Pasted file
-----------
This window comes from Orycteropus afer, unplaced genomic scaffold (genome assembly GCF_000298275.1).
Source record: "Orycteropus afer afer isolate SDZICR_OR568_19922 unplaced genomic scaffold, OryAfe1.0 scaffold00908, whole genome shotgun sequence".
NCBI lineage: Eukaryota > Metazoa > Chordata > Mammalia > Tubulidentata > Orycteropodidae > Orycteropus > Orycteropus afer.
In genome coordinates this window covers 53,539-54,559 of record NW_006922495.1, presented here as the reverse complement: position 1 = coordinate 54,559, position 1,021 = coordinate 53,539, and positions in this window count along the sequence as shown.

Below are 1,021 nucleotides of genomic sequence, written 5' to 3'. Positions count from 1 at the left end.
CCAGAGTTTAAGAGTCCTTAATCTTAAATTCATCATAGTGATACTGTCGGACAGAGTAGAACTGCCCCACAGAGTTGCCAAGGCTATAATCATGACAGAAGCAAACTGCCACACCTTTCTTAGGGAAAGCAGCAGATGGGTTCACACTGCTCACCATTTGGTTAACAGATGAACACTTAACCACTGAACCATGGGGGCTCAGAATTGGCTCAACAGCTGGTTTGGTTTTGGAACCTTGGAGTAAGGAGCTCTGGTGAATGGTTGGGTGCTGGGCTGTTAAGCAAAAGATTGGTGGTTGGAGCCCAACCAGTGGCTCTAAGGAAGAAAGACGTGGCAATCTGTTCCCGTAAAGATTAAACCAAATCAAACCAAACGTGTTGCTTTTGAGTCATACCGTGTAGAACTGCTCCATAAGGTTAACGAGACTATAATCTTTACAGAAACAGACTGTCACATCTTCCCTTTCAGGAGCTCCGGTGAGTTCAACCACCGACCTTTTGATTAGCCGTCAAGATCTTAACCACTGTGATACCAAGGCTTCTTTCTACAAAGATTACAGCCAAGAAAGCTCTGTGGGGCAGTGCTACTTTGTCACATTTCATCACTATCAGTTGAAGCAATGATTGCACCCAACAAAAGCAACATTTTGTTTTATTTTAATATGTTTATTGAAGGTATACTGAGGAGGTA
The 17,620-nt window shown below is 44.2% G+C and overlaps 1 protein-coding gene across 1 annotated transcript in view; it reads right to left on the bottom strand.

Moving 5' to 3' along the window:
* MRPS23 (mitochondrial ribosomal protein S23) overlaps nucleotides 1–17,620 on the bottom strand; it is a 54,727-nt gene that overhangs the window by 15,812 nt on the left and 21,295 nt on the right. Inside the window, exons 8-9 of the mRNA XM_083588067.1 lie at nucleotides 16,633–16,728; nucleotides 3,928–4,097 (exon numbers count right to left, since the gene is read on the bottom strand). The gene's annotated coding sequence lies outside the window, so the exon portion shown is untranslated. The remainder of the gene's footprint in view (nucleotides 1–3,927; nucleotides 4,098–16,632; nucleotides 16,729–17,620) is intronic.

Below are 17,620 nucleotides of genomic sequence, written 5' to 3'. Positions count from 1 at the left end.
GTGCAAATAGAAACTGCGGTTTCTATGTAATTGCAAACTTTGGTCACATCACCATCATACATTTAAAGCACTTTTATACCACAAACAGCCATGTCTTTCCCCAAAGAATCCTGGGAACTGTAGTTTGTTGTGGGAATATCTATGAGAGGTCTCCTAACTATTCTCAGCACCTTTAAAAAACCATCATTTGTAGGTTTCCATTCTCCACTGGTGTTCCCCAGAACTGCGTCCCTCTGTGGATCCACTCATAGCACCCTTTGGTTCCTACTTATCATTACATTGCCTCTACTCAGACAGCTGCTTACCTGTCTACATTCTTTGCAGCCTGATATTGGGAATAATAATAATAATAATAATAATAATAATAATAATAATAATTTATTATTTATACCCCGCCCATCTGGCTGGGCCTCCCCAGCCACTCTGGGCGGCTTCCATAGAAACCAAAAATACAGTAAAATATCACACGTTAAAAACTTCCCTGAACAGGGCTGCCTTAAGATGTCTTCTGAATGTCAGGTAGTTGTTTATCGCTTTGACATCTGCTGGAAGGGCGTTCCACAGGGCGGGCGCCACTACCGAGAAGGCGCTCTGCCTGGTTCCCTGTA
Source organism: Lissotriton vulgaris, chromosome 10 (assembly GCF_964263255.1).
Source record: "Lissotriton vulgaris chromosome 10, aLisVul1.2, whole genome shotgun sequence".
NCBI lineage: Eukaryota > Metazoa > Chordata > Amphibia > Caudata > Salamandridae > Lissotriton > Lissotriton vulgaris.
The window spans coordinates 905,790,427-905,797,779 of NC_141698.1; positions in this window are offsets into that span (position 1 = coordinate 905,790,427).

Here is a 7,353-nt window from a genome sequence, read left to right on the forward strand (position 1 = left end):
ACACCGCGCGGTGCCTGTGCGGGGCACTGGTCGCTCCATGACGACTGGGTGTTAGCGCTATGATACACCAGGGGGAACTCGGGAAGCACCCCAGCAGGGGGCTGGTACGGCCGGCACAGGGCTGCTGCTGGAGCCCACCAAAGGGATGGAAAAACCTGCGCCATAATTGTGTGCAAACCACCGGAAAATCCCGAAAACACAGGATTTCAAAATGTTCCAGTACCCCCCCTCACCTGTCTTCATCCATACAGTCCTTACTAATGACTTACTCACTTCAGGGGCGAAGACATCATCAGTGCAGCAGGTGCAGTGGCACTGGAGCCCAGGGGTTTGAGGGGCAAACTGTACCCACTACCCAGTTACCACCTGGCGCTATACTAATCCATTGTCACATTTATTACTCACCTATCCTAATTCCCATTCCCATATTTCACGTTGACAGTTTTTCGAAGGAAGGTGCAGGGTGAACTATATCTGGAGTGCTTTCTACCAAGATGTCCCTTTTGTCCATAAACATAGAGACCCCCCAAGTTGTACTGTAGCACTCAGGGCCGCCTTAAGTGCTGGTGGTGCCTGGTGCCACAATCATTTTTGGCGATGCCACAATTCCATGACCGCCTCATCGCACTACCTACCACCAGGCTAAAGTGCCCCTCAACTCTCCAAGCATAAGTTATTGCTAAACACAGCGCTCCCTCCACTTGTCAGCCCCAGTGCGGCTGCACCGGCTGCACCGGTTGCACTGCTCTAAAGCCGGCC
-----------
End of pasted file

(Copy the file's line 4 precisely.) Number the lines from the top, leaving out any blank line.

In genome coordinates this window covers 53,539-54,559 of record NW_006922495.1, presented here as the reverse complement: position 1 = coordinate 54,559, position 1,021 = coordinate 53,539, and positions in this window count along the sequence as shown.